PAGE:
Cinderella: Fun and good-humoured satire
Cinderella (FM Theatre Productions, Manoel Theatre) is in many ways a traditional panto with a female principal boy, the representation of the ugly sisters as a pair of panto dames, a comical fairy godmother, and a far-fromfearful demon king in the shape of a usurper who rules the land.
The Dames are very different in most respects, Edward Mercieca (left) being loud, coarse and triumphantly vulgar, while Toni Attard is more restrained but hints at being more vicious and sexually voracious. Photo:DarrinZammit Lupi
Cinderella’s father, traditionally known as Baron Hardup, has now been ‘Melitised’ into Baron Blafloos, and some of the scenes are played against tabs beautifully painted (by Ray Farrugia) as oldfashioned two-dimensional scenes depicting kitchens and dungeons.
Directed by Edward Mercieca, the show is, predictably, much stronger on the farcical comedy than on the romance. In fact, the number of purely comic characters is considerable.
The Blafloos couple – father and stepmother – are excellent, making me wish their roles had been even larger. Denise Mulholland as the Baroness manages to be extremely elegant (even when wearing an extravagant headdress) as well as a comical snob and obnoxious stepmother.
An accomplished singer, her vocal training can be felt not just in the few pieces she has to sing but even in her perfectly pitched summons often addressed to Cinderella, and she delivers her lines with a clarity that other members of the cast surely envy. Terry Shaw partners her admirably as the henpecked elderly husband always seeking an opening to show rebellion, as he sees his daughter so badly treated.
In Steve Hili the show has a strong Buttons – plucky and greathearted; accepting of his failure to attract Cinderella’s affection, and ready at the end to accept the affection of Rachel Darmanin Demajo’s Fairy Godmother.
Hili’s good voice and buoyant personality make him particularly successful in his scenes with the audience, and it was a pity that the response (involving Renzo Piano) he directed the audience to make was a little clumsy , never producing that trumpet-like cry the best phrases can create.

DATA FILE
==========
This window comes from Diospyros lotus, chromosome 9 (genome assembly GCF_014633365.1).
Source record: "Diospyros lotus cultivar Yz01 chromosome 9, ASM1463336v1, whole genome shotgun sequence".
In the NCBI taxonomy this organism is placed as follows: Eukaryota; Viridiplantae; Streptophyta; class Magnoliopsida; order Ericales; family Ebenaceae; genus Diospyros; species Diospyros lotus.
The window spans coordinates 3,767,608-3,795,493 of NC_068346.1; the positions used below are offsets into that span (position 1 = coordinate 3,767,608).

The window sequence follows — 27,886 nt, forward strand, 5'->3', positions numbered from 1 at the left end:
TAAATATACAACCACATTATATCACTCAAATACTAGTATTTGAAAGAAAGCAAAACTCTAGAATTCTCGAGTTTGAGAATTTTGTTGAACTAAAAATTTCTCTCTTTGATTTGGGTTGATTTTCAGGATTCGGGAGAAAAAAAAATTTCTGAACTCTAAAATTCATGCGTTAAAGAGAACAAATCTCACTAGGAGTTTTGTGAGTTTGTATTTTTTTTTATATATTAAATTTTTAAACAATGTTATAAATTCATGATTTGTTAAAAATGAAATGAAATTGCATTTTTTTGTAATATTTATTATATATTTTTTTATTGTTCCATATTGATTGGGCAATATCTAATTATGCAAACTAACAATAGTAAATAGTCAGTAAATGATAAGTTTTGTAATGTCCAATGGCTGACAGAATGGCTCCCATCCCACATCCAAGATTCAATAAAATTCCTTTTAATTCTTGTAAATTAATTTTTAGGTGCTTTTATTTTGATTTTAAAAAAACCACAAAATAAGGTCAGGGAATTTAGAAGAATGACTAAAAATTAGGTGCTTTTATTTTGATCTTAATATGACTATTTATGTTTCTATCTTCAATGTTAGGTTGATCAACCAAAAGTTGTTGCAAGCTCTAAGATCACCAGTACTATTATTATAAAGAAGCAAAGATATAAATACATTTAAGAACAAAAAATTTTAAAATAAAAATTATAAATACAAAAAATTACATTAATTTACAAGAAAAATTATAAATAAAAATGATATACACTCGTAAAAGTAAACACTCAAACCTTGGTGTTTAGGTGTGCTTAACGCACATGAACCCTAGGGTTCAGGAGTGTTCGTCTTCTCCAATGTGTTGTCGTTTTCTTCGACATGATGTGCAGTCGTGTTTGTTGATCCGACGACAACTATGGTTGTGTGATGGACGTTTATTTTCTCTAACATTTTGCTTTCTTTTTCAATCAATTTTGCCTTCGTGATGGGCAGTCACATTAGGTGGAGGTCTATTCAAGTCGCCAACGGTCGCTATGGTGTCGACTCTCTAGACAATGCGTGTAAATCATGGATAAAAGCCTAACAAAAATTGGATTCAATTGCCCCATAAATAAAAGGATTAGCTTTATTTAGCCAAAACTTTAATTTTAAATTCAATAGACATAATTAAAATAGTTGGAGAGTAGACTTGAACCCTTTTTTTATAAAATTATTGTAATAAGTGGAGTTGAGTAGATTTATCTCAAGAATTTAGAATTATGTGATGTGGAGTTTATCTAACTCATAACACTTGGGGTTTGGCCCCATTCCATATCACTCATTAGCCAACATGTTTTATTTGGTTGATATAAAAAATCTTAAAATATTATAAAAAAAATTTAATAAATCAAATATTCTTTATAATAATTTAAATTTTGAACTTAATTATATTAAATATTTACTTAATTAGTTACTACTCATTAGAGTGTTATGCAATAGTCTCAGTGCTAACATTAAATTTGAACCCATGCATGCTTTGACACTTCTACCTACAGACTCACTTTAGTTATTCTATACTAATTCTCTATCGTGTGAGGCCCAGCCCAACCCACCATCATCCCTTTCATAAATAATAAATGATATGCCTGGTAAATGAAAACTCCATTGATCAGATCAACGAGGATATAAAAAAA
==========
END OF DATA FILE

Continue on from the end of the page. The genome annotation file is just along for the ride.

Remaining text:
Darmanin Demajo has, like Hili, a pleasant personality and teams up well with him. She is not the most magical of practitioners. Her only considerable magical feat is to give Cinderella the ball gown and coach she requires for the prince’s ball.
This is the show’s most spectacular scene, with clouds of dry ice filling the stage and auditorium, an illuminated coach materialising in place of a large pumpkin, and the poorly clad Cinderella suddenly appearing in her splendid habiliments to jazzed up music by Tchaikovsky.
Edward Mercieca, of course, also plays one of the Ugly Sisters, the other one being Toni Attard, who has shot up as a leading comic actor in recent years. Both of them are garbed in a long series of exotically grotesque costumes that make them look more often like totems than humans.
The two are very different in most respects, Mercieca being loud, coarse and triumphantly vulgar, while Attard is more restrained but hints at being more vicious and sexually voracious. It is he, in fact, who puts on a false leg in order to deceive, as he nearly does, the Prince in his search for the mysterious belle who was at the ball.
The ball itself, however, is somewhat disappointing with minimum romance on the one hand, and not enough fooling around on the other. The two dames, however, are very much larger than life, and keep most of their scenes spinning at a dizzy rate.
Like most pantos, this one provides a good dose of political satire, and this comes mainly in the form of sending up the two main political leaders of this country.
The Prime Minister is clearly the target of the main comic villain, the Duke Don Lorenzo Ponzino de Castilla, while the Leader of the Opposition is pilloried in the form of Joseph Prince of Muscat, commonly called Archie, whom the villainous Duke forces to act as Prince Charming, while the real Prince Charming suffers from amnesia after being hit on the head by the Duke’s villains.
The Duke is accused again and again of imposing huge charges for water and electricity, among other things, while Archie smiles and smiles and makes sure he never commits himself to anything.
Archie is played by David Ellul Mercer as a smoothie with an insufficient amount of brains but not really dangerous; the Duke is played by a mysterious performer listed in the programme as being a film actor called Larry Ponzing, but who in reality is a well known man of the Maltese theatre. He too smiles a lot but is a doer, whereas Archie is notable for his words.
At the end, both the Duke and Archie get their come-uppance, but Prince Charming (Chiara Hyzler), who gets not just his girl but also his memory back, is no AD leader. Both Hyzler and Jo Caruana’s Cinderella are good-looking if not quite glamorous, but could do with some more oomph.
Like many other panto second acts I have seen, this one drags because too much has been packed into it to ensure that the magical length for panto performances is observed.
The scene in which characters chase each other in an out of doorways, cupboards and fireplaces goes on far too long, but I suspect that the rhythm was not always right.
The dances tend to be common or garden, but at least the dancers are easy on the eye.